I was working at a pharmaceutical company for the longest time, saving lives and making a happy living for myself… Well, until I met “carnivorous plants” at the Boston Flower Show. They were weird, wild and wonderful! They come in different shapes and colors. Venus flytraps, pitcher plants, sundews, bladderworts, and corkscrew plants. Each has developed a unique way of attracting, capturing, and digesting insects. I was completely awed by their singularity and beauty. After joining the New England Carnivorous Plant Society who displayed the carnivorous plants at the Boston Flower Show, the size of my collection increased exponentially. The more I learned about them, the more I got pulled into the sinister and mysterious world of carnivorous plants. Next thing you know, I quit my job, and started painting botanical art as one of ways to express my passion for carnivorous plants. As I studied each plant more carefully with the accuracy required for botanical art, my curiosity about these plants became inexorable. I now study carnivorous plants in a graduate program, working on my PhD. For better or worse, my obsession with carnivorous plants has changed my life!

A few tales about carnivorous plants…

One evening, I found this plant, Sarracenia rosea, glowing like a fire in the setting sunlight.  I painted it to keep this vivid image permanent. Sarracenia rosea is a North American pitcher plant, and is carnivorous.  They secrete sweet and fragrant nectar on the lid and around the rim of the trap. The insects come to drink the nectar,slip into the trap, won’t be able to get out because numerous hairs on the lid grow downward towards the trap. The insects that fall for this plant’s ruse are finally digested within, giving the plant the nutrients it needs.  This plant is one of my favorite plants from my collections.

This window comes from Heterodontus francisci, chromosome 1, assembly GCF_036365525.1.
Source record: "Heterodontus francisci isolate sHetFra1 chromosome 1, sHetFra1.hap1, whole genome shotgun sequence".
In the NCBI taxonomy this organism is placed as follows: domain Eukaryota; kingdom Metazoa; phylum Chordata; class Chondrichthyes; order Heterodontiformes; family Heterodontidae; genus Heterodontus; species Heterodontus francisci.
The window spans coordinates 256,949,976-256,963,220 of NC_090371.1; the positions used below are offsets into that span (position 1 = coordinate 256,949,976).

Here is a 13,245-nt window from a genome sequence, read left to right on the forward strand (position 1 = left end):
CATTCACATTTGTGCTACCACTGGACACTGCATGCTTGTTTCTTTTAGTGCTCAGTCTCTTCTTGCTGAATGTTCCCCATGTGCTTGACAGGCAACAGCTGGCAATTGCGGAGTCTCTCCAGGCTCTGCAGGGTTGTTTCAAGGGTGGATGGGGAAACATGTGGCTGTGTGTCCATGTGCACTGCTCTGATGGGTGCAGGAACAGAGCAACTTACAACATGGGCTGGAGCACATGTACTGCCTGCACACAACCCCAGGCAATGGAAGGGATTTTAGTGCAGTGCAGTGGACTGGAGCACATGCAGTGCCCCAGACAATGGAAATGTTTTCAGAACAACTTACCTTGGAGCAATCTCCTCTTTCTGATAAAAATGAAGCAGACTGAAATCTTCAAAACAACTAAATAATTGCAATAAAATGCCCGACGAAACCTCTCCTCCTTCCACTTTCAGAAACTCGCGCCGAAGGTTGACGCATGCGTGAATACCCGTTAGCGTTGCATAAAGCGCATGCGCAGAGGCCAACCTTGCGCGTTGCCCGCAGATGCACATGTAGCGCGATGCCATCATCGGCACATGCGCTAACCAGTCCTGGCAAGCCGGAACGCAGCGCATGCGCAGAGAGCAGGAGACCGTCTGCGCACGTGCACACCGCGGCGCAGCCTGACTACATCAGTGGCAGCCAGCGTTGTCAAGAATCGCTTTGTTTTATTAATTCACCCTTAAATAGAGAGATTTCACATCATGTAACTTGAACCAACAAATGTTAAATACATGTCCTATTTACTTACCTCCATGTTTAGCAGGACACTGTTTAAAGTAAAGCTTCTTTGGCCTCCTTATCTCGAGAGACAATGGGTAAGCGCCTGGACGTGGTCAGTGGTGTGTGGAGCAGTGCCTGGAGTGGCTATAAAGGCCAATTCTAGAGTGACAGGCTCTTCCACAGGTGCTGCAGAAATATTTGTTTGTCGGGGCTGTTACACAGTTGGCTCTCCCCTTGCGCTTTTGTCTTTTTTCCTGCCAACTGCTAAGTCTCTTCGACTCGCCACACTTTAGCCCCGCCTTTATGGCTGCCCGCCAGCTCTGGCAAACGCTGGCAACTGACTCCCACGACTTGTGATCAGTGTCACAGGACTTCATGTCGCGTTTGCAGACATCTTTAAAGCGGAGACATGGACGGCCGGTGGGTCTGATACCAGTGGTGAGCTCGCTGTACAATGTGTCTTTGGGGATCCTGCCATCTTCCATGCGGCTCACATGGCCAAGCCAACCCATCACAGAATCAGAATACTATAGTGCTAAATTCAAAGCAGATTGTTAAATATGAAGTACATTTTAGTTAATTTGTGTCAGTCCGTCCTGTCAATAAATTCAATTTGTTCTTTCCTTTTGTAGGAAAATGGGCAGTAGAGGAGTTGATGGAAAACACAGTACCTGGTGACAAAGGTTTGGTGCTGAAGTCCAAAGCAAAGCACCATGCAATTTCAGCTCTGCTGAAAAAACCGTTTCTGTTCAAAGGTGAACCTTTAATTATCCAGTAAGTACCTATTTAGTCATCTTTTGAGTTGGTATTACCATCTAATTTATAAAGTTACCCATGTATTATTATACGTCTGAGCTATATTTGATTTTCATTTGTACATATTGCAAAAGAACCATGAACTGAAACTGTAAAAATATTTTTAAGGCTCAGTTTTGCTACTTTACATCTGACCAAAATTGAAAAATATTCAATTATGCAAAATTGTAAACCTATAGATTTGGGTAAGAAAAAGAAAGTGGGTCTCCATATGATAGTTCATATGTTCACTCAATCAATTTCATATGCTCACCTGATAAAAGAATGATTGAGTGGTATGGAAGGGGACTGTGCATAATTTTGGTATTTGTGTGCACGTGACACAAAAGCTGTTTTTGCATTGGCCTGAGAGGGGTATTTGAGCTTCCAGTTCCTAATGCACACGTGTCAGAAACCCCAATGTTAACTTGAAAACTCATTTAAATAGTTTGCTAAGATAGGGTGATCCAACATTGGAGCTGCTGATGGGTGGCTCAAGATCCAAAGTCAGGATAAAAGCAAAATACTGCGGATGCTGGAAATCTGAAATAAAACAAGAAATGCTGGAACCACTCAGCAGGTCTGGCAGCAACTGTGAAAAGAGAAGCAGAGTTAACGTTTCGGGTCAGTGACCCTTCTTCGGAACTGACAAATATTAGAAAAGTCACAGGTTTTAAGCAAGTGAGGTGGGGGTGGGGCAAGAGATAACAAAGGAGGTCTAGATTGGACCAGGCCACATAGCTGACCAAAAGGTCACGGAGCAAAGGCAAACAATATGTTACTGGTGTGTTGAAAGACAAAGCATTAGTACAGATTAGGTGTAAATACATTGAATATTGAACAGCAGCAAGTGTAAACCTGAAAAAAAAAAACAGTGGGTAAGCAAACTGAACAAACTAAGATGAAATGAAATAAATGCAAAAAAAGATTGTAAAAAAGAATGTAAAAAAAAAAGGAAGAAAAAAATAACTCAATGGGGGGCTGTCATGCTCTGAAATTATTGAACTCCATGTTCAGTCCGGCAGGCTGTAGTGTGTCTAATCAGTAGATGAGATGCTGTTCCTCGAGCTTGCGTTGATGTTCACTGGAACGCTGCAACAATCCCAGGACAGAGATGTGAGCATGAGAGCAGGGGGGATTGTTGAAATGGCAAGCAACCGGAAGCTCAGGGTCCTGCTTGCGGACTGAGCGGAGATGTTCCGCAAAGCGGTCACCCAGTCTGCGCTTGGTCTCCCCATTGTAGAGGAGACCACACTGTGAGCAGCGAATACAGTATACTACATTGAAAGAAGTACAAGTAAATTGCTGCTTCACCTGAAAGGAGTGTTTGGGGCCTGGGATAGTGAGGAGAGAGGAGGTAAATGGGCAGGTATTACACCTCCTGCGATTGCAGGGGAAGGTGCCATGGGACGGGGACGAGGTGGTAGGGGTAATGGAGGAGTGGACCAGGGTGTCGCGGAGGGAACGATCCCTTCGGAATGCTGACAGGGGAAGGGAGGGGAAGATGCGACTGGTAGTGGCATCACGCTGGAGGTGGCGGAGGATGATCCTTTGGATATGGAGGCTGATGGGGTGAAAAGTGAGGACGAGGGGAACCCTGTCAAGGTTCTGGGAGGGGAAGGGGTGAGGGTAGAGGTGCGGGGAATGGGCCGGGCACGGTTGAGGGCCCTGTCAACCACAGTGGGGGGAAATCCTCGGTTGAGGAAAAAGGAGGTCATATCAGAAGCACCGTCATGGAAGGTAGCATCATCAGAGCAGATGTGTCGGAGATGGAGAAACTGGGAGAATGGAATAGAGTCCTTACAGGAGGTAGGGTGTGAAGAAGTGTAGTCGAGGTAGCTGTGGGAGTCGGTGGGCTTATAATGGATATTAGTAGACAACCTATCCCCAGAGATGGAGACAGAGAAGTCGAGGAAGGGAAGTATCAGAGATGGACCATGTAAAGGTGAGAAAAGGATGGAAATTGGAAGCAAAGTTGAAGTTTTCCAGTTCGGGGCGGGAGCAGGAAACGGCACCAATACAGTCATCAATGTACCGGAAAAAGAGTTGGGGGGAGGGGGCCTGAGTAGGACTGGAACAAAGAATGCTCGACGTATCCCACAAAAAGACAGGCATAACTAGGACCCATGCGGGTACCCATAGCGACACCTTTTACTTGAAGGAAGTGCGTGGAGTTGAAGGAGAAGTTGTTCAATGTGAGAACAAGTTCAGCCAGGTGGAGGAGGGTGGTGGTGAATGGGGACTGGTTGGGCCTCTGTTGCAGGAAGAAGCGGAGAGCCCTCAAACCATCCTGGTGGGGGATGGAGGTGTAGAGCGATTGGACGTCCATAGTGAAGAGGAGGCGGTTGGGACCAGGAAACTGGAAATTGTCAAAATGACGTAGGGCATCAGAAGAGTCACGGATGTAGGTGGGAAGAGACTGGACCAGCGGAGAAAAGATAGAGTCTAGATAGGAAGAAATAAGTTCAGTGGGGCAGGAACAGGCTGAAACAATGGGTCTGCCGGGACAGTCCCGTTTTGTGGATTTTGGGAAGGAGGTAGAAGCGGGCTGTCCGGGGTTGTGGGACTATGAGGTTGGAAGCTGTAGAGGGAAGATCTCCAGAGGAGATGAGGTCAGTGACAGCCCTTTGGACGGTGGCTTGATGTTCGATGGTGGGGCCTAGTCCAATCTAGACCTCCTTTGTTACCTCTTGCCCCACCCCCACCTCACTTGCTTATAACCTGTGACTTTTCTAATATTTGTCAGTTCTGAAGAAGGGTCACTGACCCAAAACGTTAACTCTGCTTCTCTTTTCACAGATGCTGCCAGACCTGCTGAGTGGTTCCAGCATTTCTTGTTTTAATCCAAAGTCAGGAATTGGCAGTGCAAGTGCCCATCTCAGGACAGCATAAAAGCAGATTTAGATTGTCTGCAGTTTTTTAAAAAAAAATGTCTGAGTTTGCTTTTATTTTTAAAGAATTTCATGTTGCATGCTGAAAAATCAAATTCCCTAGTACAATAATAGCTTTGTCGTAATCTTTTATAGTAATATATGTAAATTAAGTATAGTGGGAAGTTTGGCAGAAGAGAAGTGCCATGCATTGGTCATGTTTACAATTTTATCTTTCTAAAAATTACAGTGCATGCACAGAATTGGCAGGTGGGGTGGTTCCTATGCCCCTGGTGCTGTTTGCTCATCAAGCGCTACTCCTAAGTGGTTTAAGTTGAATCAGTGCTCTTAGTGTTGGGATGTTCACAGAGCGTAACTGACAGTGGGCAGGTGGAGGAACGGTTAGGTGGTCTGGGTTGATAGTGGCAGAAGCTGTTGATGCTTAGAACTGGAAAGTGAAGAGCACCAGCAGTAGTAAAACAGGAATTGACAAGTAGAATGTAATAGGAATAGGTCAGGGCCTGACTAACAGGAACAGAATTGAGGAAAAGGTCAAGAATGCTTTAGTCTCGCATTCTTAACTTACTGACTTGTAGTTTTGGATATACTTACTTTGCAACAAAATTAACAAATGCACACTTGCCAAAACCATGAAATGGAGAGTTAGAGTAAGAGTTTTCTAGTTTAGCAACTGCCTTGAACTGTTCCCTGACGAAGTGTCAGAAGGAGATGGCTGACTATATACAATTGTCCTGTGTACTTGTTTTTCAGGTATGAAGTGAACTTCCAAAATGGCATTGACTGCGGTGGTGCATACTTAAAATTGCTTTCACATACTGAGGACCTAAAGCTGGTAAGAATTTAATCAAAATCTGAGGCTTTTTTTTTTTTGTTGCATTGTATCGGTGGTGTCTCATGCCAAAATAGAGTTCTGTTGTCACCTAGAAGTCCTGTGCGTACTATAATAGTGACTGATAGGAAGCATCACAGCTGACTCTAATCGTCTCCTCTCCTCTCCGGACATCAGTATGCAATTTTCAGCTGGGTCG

P. ramosa (aka Koshinso) is a butterwort, a type of carnivorous plants that grows in Nikko mountains in Japan.  There are only 5 native sites that are known to date. This species, for some unknown reasons, is extremely difficult to grow in cultivation. For these reasons, it is critically endangered, and any records of accurate scientific descriptions and drawings are of dire importance. A few years ago, I had a privilege to visit one of the native sites, and was able to paint them.

Utricularia, aka bladderwort, is a small and inconspicuous plant that bears dainty flowers. Despite its innocent look, it is a carnivorous plant. The traps are shaped like bladders, and are usually hidden beneath the earth.  The bladder is negatively pressured when it is set. When a prey brushes against the trigger hairs on the trap door, the door flings open and the prey is vacuumed up into the trap.  Utricularia resupinata is native to New England, and grow in sandy banks of oligotrophic kettle ponds.  I like to visit and draw them when they are blooming profusely in late summer to fall.  The flower looks almost like a dancing girl in a pink tutu.

Emmi Kurosawa first published this post at Plant Love Stories.

Emmi Kurosawa (a.k.a. E. K. Wood) is a New England based botanical artist and biologist who has been infatuated with nature since childhood, especially things that are odd and rare. Going into the woods, ponds, and rivers, Kurosawa finds the specimens of the day, examines thoroughly, and draws with careful observation and methodical attention to detail. As a PhD student at University of Massachusetts Boston, Emmi studies carnivorous plant genetics. She is also a molecular biologist and a rock drummer.